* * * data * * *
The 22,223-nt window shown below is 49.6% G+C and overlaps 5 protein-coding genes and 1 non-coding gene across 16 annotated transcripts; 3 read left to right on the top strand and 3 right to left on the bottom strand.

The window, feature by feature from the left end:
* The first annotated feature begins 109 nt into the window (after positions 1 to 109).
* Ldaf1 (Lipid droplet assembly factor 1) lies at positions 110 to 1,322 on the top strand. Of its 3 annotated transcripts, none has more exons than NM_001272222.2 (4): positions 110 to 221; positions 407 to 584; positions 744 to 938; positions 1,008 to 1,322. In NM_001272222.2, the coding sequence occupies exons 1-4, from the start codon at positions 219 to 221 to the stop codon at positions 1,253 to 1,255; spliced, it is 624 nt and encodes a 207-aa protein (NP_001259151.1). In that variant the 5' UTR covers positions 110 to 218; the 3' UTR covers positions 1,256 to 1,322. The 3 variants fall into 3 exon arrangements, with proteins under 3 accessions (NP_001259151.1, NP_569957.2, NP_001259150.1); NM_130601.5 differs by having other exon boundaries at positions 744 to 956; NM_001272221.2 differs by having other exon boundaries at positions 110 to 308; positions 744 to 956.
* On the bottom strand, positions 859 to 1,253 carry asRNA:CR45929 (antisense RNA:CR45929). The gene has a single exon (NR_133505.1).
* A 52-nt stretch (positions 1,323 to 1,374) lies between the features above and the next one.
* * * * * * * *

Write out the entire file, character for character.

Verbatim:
The 22,223-nt window shown below is 49.6% G+C and overlaps 5 protein-coding genes and 1 non-coding gene across 16 annotated transcripts; 3 read left to right on the top strand and 3 right to left on the bottom strand.

The window, feature by feature from the left end:
* The first annotated feature begins 109 nt into the window (after positions 1 to 109).
* Ldaf1 (Lipid droplet assembly factor 1) lies at positions 110 to 1,322 on the top strand. Of its 3 annotated transcripts, none has more exons than NM_001272222.2 (4): positions 110 to 221; positions 407 to 584; positions 744 to 938; positions 1,008 to 1,322. In NM_001272222.2, the coding sequence occupies exons 1-4, from the start codon at positions 219 to 221 to the stop codon at positions 1,253 to 1,255; spliced, it is 624 nt and encodes a 207-aa protein (NP_001259151.1). In that variant the 5' UTR covers positions 110 to 218; the 3' UTR covers positions 1,256 to 1,322. The 3 variants fall into 3 exon arrangements, with proteins under 3 accessions (NP_001259151.1, NP_569957.2, NP_001259150.1); NM_130601.5 differs by having other exon boundaries at positions 744 to 956; NM_001272221.2 differs by having other exon boundaries at positions 110 to 308; positions 744 to 956.
* On the bottom strand, positions 859 to 1,253 carry asRNA:CR45929 (antisense RNA:CR45929). The gene has a single exon (NR_133505.1).
* A 52-nt stretch (positions 1,323 to 1,374) lies between the features above and the next one.